Backcountry Skiing on a Budget

Ski expert Will Shaw has been a backcountry skier in Colorado's Front Range for nine years and shares his top tips for finding a backcountry setup that fits your budget.

Photo by Will Shaw
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I have been a backcountry skier in Colorado’s Front Range for the last nine years. I started out putting together my first setup during graduate school and will always remember the overwhelming number of options and the price. Everything seemed more expensive than alpine skis, there were more drastically different options to choose from, and I didn’t even know if I would like it. Now, after spending six years working in a mountaineering shop, and with more lightweight touring skis in my basement than I care to admit, I have much more knowledge about the gear itself and what to expect to pay for it than I did nine years ago.

A skier riding down a steep slope in the backcountry
Photo by Will Shaw

In the image above I’m on some old Black Diamond Havoc skis that I saved from the trash and mounted with an old pair of bindings and skins that were barely salvageable.

What is a realistic budget for your backcountry ski setup, and what are some of the cheapest ways to get started? This article will focus on your ski setup, but no backcountry kit is complete without avalanche safety equipment that you are familiar with and comfortable using. Budget around $400 for this, and plan on getting training, whether it’s from books, free clinics, or enrolling in an AIARE course. Skiing in the backcountry is dangerous; never underestimate the importance of being prepared and following safety guidelines. For some of the essentials to bring with you on your day out, check out Ski Expert Jake Mundt’s Top 10 Backcountry Products.

Budgeting for a new setup: Skis

You could spend $1,200 on the newest ultralight ski that’s loaded with carbon and balsa wood, but if you’re going to have a heavy piece in your setup, it should be your skis. Something like the Salomon QST 99 for $650 at full price makes a fine touring ski. It’s light enough for big days with enough weight to be fun. It’s also a nice versatile shape that will let you enjoy your new AT setup all season long. Our How to Buy Skis guide goes into more detail on ski sizes and shapes.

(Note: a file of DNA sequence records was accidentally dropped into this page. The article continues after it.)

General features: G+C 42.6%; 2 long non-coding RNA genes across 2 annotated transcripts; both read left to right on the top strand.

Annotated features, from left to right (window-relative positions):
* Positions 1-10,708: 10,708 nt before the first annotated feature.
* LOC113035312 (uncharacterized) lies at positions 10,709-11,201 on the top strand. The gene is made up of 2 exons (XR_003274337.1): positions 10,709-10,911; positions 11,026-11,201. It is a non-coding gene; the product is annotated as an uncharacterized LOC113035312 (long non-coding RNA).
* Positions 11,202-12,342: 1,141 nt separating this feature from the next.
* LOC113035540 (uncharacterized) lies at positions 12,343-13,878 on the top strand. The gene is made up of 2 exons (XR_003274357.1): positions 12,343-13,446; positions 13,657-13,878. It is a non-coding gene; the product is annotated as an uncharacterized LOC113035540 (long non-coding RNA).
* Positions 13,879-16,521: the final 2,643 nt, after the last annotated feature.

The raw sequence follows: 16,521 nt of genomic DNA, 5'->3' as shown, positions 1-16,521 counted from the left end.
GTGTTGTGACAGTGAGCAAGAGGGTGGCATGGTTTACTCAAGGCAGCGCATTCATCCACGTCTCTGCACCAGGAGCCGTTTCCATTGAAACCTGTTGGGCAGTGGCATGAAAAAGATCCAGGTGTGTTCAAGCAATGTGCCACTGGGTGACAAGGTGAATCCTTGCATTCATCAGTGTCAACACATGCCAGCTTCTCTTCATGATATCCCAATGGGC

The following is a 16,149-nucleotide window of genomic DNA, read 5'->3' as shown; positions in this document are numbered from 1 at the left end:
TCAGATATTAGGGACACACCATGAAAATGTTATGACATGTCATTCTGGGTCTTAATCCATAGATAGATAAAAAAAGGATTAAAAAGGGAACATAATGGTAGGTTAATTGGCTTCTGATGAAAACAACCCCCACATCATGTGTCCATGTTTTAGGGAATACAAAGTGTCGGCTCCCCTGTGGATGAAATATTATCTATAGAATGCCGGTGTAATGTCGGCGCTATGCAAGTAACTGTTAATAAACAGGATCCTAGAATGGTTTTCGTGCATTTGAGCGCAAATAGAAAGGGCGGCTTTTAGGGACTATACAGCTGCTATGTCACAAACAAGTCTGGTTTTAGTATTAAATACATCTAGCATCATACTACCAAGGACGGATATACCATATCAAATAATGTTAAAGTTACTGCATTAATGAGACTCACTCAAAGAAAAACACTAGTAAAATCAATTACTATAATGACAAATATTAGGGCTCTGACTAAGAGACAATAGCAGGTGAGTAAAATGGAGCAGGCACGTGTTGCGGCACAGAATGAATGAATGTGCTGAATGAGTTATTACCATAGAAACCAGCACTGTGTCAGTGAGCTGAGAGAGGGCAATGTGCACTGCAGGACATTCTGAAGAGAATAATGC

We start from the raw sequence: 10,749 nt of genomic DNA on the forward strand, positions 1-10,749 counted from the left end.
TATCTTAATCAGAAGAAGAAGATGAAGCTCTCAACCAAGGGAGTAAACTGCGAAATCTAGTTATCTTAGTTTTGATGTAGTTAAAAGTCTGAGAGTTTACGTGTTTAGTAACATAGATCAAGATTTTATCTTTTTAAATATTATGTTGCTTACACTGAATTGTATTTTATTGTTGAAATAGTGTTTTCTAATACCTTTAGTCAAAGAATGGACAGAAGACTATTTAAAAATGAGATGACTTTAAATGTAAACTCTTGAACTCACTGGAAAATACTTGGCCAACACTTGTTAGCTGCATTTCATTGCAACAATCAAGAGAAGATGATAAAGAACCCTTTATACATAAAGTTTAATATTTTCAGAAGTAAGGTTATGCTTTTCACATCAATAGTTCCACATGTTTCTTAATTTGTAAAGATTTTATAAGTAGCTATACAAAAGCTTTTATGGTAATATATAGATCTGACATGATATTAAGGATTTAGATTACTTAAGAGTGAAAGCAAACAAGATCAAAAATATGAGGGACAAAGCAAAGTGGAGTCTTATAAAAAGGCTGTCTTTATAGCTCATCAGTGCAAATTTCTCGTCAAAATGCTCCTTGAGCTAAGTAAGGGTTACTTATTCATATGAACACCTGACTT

Boots

Alpine touring or AT boots are the most important piece of your setup. If there is extra room in the budget, then spend it here. There is a huge variety of AT boots ranging from ultralight race boots to what amounts to an alpine boot with a walk mode – so talk to your expert and decide which category is right for you. If you already have some touring partners in mind, then starting off with similar equipment will keep you both moving at around the same pace. A good starting point is to look for something with about the same flex as you’re used to. Make sure that you’re looking at boots with tech fittings, as they will give you the most efficient binding options. If you’re planning on using a frame binding, then your boots should have an ISO 9523 or GripWalk sole. I like the Scarpa Maestrale for $698.95, but a new boot could range from $600-$800 at full price.

Five different ski boots in a row on the snow
Photo by Will Shaw

Bindings

The newest tech bindings range in price from $500 to $700. It’s an investment up front, but if you continue touring and start with frame bindings, this is the first upgrade you’ll make down the road. I like the G3 Zed for a lightweight and user friendly tech binding at a reasonable price. Frame bindings, like the Marker F10, are an option for a setup that will be used for both touring and resort skiing. There is a weight penalty, and the position of the pivot point at the toe is less ideal than a tech binding, but this option is better suited for in-bounds use.

With the Marker F10 coming in at $350 there may be a slight cost savings, but tech bindings are worth the extra money if that is the only consideration. At this price point, consider the Dynafit Speed Turn. It’s a bare bones tech binding that’s lightweight and gets the job done. For more detail on bindings read How to Choose Ski Bindings.

Climbing Skins

Don’t forget climbing skins in your budget because you won’t get very far without them. Climbing skins use a reusable glue to attach a one-way fabric to the bases of your skis. This lets the ski glide forward without slipping backwards. Climbing skins cost about $200 at MSRP. Pure nylon skins are a little bulkier, have more grip and less glide, and are less expensive. Nylon/mohair blend skins are a bit more expensive, less bulky, and glide better than nylon.